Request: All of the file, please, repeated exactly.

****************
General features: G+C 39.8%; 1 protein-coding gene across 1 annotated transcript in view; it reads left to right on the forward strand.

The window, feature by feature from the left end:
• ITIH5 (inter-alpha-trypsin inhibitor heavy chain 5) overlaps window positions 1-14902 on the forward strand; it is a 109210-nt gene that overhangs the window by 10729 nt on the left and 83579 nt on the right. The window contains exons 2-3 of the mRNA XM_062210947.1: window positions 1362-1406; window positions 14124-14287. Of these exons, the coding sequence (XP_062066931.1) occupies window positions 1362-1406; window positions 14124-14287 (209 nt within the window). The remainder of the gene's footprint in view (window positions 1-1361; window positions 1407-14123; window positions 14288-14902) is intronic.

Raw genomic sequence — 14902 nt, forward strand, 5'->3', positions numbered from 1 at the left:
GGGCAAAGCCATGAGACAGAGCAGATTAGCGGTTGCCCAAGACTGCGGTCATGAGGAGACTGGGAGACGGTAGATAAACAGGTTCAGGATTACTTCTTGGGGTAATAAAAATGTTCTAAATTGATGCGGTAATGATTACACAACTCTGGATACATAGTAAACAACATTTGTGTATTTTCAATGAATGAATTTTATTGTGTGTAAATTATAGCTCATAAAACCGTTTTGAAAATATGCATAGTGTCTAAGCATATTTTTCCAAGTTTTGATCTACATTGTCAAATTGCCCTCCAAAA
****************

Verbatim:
General features: G+C 39.8%; 1 protein-coding gene across 1 annotated transcript in view; it reads left to right on the forward strand.

The window, feature by feature from the left end:
• ITIH5 (inter-alpha-trypsin inhibitor heavy chain 5) overlaps window positions 1-14902 on the forward strand; it is a 109210-nt gene that overhangs the window by 10729 nt on the left and 83579 nt on the right. The window contains exons 2-3 of the mRNA XM_062210947.1: window positions 1362-1406; window positions 14124-14287. Of these exons, the coding sequence (XP_062066931.1) occupies window positions 1362-1406; window positions 14124-14287 (209 nt within the window). The remainder of the gene's footprint in view (window positions 1-1361; window positions 1407-14123; window positions 14288-14902) is intronic.

Raw genomic sequence — 14902 nt, forward strand, 5'->3', positions numbered from 1 at the left:
GGGCAAAGCCATGAGACAGAGCAGATTAGCGGTTGCCCAAGACTGCGGTCATGAGGAGACTGGGAGACGGTAGATAAACAGGTTCAGGATTACTTCTTGGGGTAATAAAAATGTTCTAAATTGATGCGGTAATGATTACACAACTCTGGATACATAGTAAACAACATTTGTGTATTTTCAATGAATGAATTTTATTGTGTGTAAATTATAGCTCATAAAACCGTTTTGAAAATATGCATAGTGTCTAAGCATATTTTTCCAAGTTTTGATCTACATTGTCAAATTGCCCTCCAAAA